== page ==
When you want to be a big time collector, you need a community – people to help you track down some elusive items, other collectors to trade with, and ways to keep track of what’s out there. Reddit forums, fan club message boards and eBay auctions start to become a significant use of one’s time.
You can gain admiration and attention from others by being the biggest/best collector. People know who you are, people want to talk to you, and you get to feel really important. And you get to one-up the person who posts their relatively minuscule collection.
That’s cool if you’ve got the money and the time to do all this, and if it actually enhances your life. You’ve still got meaningful relationships with others, you’re spending what you can afford, and life is otherwise pretty normal.
The danger is when this drive to collect causes real problems – going into debt, alienating friends and family, getting fired from your job because you missed work again to get that “limited edition” poster. Maybe there’s an unmet need somewhere. Does someone focus their efforts on collecting because they lack the skills or the motivation to connect with people in other ways? Do they desperately hold on to their stuff because they never really grieved a loss or dealt with a transition? Or do these things just aid in those processes. One’s ability to keep their collecting in balance is the real measure of how healthy it is.
The Appeal of Different Kinds of Merchandise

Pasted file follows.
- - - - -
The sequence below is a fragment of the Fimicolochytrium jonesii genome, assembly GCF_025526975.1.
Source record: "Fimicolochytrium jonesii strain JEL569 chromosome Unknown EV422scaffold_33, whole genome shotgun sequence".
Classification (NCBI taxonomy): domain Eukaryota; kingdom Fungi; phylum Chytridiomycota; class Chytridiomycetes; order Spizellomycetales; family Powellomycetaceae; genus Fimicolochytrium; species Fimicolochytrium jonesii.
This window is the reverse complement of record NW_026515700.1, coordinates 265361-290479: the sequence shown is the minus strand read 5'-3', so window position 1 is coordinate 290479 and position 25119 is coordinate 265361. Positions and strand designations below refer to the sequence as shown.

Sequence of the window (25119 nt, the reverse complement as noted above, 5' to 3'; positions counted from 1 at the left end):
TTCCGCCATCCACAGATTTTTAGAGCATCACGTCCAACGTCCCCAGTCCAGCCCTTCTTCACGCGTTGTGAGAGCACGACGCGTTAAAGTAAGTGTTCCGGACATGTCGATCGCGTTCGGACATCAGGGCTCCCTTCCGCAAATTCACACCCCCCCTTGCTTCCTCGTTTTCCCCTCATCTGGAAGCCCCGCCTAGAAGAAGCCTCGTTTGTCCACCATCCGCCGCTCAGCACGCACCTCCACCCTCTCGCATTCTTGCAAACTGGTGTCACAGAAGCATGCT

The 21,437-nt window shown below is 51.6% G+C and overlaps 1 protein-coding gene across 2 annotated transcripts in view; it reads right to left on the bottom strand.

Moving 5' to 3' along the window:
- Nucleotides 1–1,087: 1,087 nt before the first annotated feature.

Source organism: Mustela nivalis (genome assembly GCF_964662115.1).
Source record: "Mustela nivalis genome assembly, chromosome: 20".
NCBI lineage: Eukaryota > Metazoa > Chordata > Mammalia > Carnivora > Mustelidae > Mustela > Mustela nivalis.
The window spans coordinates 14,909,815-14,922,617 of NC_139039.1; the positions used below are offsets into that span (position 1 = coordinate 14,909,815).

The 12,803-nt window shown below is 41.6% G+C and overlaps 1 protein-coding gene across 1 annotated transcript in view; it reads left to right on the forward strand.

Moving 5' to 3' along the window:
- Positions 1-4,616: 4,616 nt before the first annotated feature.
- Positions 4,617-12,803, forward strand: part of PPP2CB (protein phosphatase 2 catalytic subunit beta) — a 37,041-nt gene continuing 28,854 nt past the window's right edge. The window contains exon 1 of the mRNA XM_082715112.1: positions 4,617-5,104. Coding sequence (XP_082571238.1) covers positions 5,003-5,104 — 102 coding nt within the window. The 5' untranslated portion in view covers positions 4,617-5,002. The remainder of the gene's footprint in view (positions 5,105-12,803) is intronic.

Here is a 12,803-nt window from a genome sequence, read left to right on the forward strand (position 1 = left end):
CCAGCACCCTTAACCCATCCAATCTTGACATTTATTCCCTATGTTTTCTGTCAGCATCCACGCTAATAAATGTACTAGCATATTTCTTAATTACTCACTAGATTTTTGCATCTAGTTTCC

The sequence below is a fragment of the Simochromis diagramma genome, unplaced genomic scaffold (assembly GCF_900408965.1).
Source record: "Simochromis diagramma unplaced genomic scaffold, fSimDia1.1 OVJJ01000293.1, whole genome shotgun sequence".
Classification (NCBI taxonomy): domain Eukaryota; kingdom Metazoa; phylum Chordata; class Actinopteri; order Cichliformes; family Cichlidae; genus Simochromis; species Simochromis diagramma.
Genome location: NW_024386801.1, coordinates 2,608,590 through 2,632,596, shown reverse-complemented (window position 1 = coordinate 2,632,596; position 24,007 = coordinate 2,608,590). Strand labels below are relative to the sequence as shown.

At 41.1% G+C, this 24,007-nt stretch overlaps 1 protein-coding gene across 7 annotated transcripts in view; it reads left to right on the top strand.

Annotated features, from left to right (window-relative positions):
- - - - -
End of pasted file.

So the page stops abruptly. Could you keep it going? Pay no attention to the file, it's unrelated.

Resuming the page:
In short, when you can’t collect everything, what you do collect might say something about your values.
- Record collections – this is where a lot of people start and often the easiest items to find, because it’s what people most associate with the artist. Sometimes, it’s easy – there’s only a few albums, no different versions released in other countries. But it gets challenging when you want to be the person who’s got all the color variants, that elusive French version with the different liner notes, and one day, whatever that “holy grail” item is that really doesn’t mean anything to outsiders.
- Shirts – hopefully this means that you're repping your favorite band a lot. You want to show others that this band is great and that you’re a real fan. Just try to keep it appropriate – maybe don’t wear *that* Mastodon shirt (you know which one) to your aunt’s funeral.
- Items from a certain era – when you focus your efforts on a certain era or album, it probably means that you’ve got a sentimental attachment to this time – or at least the feeling you had at that time. A lot of us are using this to stay connected to a time when our lives were a little simpler, or trying to recapture the feeling of what that music meant to us at that particular time. When music is a safe haven for us, sticking with the familiar and comfortable makes sense and is a nice contrast to the stress and anxiety of our regular lives.
- Other stuff – maybe you like to be a little more unique. Even if you can’t hang with the collectors who have all the other stuff, you can carve out your niche with more unusual items. Bands have released all sorts of untraditional merchandise over the years including underwear, rolling paper, dildos and Snuggies. Maybe you can differentiate yourself from the normies by rocking that Slayer Christmas sweater to the office holiday party this year.
Conclusion: Just Keep Buying the Stuff
All of this band merchandise is out there for a reason – it supports the band, keeps their name in the public consciousness, and can be a fun way to connect with others.
Remember that these artists are barely making anything by streaming music and depend on touring and merch to keep the band going. When you buy from the band directly (from their website usually), they get to keep the lights on and keep making the music you like.
Are there some merch items that are just a “cash grab?” Sure, so just let your wallet do the talking. Nobody is forcing you to buy it. But if this is something you really enjoy and your collecting is not a problem for you, just keep doing it and keep supporting this community.